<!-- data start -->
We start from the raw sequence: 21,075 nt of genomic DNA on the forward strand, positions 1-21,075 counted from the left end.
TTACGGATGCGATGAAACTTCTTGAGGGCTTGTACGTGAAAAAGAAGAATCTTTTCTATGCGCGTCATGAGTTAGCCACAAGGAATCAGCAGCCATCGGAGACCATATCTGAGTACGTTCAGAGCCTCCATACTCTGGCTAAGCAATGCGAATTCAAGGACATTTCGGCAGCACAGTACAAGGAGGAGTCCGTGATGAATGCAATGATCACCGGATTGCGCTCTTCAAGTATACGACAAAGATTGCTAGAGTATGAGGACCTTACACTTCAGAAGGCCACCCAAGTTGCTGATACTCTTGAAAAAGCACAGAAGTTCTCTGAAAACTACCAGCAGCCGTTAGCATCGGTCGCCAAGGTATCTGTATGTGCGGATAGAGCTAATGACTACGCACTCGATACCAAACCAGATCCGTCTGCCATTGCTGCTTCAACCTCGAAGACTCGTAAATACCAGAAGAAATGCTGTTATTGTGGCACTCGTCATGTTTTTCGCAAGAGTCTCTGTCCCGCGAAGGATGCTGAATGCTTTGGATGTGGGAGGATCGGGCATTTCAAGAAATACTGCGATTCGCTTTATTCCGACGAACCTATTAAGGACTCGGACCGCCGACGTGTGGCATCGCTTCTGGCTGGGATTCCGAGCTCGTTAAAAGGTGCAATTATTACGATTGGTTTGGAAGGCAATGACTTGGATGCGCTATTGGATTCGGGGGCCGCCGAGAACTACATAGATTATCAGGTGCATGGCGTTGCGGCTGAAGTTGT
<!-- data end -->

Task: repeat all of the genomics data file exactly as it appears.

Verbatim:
We start from the raw sequence: 21,075 nt of genomic DNA on the forward strand, positions 1-21,075 counted from the left end.
TTACGGATGCGATGAAACTTCTTGAGGGCTTGTACGTGAAAAAGAAGAATCTTTTCTATGCGCGTCATGAGTTAGCCACAAGGAATCAGCAGCCATCGGAGACCATATCTGAGTACGTTCAGAGCCTCCATACTCTGGCTAAGCAATGCGAATTCAAGGACATTTCGGCAGCACAGTACAAGGAGGAGTCCGTGATGAATGCAATGATCACCGGATTGCGCTCTTCAAGTATACGACAAAGATTGCTAGAGTATGAGGACCTTACACTTCAGAAGGCCACCCAAGTTGCTGATACTCTTGAAAAAGCACAGAAGTTCTCTGAAAACTACCAGCAGCCGTTAGCATCGGTCGCCAAGGTATCTGTATGTGCGGATAGAGCTAATGACTACGCACTCGATACCAAACCAGATCCGTCTGCCATTGCTGCTTCAACCTCGAAGACTCGTAAATACCAGAAGAAATGCTGTTATTGTGGCACTCGTCATGTTTTTCGCAAGAGTCTCTGTCCCGCGAAGGATGCTGAATGCTTTGGATGTGGGAGGATCGGGCATTTCAAGAAATACTGCGATTCGCTTTATTCCGACGAACCTATTAAGGACTCGGACCGCCGACGTGTGGCATCGCTTCTGGCTGGGATTCCGAGCTCGTTAAAAGGTGCAATTATTACGATTGGTTTGGAAGGCAATGACTTGGATGCGCTATTGGATTCGGGGGCCGCCGAGAACTACATAGATTATCAGGTGCATGGCGTTGCGGCTGAAGTTGT